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Wednesday, September 14, 2011
Sequences of intense sci-fi action and violence.
Action, Adventure, Fantasy
Natalie Portman, Chris Hemsworth, Tom Hiddleston, Anthony Hopkins, Rene Russo, Stellan Skarsgard, Jaimie Alexander, Kat Dennings, Ray Stevenson, Josh Dallas, Tadanobu Asano, Idris Elba, Clark Gregg, Colm Feore
Mark Protosevich, Ashley Miller, Zack Stentz, Don Payne
Paramount Pictures and Marvel Entertainment present the epic adventure, "Thor," which spans the Marvel Universe from present day Earth to the realm of Asgard.
Thor (2011) | Review
Grand and Whimsical
Though he made his Marvel Comics debut back in 1962, Thor hasn't really gotten the play that many of the Marvel pantheon have. Unlike Iron Man, Daredevil, Spider-Man, and the Fantastic Four, Thor is in a difficult spot when it comes to making the super-hero aspects of his character interesting. Like the Hulk (or DC's Superman), he has the upper level powers of a god. To further complicate matters, he actually is a god, though with those staggering powers at least comes a rich back story.
When it comes to mythmaking, or making the most out of mythic figures, a couple of scribes come to mind: J. Michael Straczynski, author of television (Babylon 5), comics (Strange, Silver Surfer, Thor) and movies (Ninja Assassin). Like Neil Gaiman, another versatile writer who also sprang to mind to script the movie, his work manages to bring a sense of humanity to mythic figures.
This makes Kenneth Branagh the perfect choice to helm such a movie. Both as an actor and director, he is closely associated with Shakespeare. A long-time comic book reader himself, he adds a fanboy's enthusiasm to his skillset. He stages the political-familial infighting with emotional intensity, and crafts a very human tale.
"Once mankind accepted a simple truth that they were not alone in this universe." --Odin
The Asgardians, Thor's people who live in the eternal realm of Asgard, as depicted in the movie, are basically a race of aliens using a mixture of technology so advanced it comes across as magic or as they put it, "where science and magic are one." As intergalactic guardians and peace keepers, they are like the Green Lantern Corps with a lot more pomp and circumstance. Their long time foes, the Frost Giants of Jotunheim, are yet another alien race.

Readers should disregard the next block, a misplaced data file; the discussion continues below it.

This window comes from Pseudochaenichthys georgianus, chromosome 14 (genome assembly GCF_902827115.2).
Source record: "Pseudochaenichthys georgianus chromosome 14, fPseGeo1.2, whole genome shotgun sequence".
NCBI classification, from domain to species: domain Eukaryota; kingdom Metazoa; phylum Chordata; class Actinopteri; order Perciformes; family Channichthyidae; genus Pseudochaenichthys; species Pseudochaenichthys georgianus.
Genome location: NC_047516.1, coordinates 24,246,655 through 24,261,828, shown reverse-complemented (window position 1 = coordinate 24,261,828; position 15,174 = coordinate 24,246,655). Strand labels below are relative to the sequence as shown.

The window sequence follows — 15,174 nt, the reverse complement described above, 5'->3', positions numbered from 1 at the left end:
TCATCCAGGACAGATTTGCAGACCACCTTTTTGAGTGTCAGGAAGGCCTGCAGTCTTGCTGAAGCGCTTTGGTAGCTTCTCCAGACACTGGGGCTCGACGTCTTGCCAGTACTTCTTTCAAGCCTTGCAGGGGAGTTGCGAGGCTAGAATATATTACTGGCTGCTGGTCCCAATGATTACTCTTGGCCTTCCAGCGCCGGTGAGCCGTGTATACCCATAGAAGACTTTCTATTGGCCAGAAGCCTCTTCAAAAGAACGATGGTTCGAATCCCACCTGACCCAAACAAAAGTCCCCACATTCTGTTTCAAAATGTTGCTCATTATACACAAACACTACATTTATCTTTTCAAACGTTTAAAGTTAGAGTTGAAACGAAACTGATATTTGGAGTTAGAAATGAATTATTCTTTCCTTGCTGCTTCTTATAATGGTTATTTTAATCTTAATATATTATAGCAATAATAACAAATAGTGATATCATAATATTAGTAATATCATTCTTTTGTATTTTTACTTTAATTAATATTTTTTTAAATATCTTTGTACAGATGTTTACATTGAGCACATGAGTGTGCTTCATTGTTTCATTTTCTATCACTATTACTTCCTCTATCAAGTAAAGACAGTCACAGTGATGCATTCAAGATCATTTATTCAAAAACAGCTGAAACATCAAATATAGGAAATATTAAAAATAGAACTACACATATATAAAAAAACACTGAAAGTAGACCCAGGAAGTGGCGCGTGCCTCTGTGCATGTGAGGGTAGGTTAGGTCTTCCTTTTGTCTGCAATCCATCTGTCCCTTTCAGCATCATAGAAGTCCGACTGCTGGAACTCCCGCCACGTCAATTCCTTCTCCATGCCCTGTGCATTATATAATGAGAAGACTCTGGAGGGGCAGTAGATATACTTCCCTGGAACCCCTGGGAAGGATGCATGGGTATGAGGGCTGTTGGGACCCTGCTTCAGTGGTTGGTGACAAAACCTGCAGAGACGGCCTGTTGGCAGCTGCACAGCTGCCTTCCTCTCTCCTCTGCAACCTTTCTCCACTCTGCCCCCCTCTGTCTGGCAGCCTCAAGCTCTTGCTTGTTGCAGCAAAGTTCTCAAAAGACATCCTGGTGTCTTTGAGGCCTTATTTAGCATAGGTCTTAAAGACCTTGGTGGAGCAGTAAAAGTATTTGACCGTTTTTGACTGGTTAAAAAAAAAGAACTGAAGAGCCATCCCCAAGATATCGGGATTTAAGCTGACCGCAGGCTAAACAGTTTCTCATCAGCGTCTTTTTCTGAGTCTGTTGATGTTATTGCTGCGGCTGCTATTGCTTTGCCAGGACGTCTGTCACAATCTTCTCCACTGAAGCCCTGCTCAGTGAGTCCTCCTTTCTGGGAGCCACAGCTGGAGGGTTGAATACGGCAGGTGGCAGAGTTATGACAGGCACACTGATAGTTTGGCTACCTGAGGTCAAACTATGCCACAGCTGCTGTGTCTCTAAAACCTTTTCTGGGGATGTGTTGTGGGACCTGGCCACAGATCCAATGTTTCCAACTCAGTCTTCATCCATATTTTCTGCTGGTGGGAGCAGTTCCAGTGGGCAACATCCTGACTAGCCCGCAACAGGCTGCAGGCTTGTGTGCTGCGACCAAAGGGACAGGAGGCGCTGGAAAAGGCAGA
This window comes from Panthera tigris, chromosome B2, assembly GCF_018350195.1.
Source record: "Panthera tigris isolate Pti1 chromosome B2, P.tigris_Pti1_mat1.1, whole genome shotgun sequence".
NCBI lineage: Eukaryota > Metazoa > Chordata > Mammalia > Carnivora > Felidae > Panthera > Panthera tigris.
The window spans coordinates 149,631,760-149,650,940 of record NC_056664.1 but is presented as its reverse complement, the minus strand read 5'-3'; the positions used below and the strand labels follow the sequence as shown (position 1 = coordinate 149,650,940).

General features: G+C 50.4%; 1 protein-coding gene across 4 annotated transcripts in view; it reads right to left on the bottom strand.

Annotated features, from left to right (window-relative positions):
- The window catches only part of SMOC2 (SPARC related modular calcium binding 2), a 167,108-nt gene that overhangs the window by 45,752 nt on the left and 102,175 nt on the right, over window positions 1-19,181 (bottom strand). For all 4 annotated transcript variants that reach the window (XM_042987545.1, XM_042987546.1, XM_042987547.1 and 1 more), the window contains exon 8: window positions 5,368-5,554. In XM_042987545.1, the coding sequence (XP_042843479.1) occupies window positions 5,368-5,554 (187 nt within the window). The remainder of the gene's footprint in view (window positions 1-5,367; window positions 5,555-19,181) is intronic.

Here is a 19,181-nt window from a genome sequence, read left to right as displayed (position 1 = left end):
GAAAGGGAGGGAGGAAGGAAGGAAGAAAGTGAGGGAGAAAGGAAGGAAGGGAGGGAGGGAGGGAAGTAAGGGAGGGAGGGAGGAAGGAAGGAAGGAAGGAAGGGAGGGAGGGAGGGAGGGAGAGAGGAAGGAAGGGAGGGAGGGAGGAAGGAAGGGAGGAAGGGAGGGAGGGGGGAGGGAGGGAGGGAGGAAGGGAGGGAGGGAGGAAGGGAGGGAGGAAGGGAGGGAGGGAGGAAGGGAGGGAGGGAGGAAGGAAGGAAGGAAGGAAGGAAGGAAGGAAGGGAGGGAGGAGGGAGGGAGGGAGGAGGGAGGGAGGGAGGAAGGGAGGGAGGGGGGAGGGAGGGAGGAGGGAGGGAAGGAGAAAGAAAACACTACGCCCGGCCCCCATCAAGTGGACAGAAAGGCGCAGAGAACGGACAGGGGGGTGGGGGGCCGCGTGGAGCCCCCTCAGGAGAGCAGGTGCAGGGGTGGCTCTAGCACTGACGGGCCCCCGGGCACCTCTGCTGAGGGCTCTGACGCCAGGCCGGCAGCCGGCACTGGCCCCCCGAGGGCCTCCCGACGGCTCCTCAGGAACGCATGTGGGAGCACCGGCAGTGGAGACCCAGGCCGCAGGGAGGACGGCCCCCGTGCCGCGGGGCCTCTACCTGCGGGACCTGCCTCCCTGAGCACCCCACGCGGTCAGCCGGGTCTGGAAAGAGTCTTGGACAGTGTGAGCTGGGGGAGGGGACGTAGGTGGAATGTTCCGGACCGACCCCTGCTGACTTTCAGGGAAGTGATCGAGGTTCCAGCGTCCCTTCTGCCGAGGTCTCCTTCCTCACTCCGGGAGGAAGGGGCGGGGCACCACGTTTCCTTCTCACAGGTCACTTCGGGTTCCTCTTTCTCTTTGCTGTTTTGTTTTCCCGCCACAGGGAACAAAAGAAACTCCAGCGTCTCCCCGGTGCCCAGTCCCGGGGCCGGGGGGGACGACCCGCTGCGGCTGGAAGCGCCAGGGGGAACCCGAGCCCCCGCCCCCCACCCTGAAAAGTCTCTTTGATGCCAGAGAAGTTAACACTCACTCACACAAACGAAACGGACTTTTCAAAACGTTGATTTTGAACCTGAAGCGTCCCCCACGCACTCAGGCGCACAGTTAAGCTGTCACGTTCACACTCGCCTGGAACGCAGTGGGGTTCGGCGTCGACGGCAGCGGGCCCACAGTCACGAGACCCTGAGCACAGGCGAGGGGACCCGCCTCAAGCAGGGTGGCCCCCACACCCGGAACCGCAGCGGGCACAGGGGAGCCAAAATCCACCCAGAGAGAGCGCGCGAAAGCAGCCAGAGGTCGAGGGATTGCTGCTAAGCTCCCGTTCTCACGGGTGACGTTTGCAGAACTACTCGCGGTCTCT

The relationship of Thor (Chris Hemsworth) and his (half) brother Loki (Tom Hiddleston) comes across like the biblical brothers Jacob and Esau vying for their father's blessing. Thor is a hothead, impetuous, proud, vain, arrogant, reckless, and ultimately dangerous. Loki is the prince of lies, always seeking his agenda. Their wise yet aging father, Odin (Anthony Hopkins), banishes Thor when he leads an unauthorized and ill-advised raid on Jotunheim (along with his warrior buddies). Odin's punishment: Thor is dispatched to Midgard (Earth) separated from his magical hammer, Mjolnir, which takes on an Excalibur aspect as it cannot be wielded except by one who is worthy of its power.
"A wise king never seeks out war, but he must always be ready for it." --Odin
A depowered Thor is found, well, hit with a van, by a group of scientists: astrophysicist Jane Foster (Natalie Portman), her assistant Darcy Lewis (Kat Dennings), and her mentor, Dr. Erik Sevig (Stellan Skarsgard). Mixing elements from both his Marvel and Ultimate Universe incarnations, Thor runs around Earth for a bit, which eventually leads to a confrontation with the Destroyer, a robotic piece of Asgard-tech.
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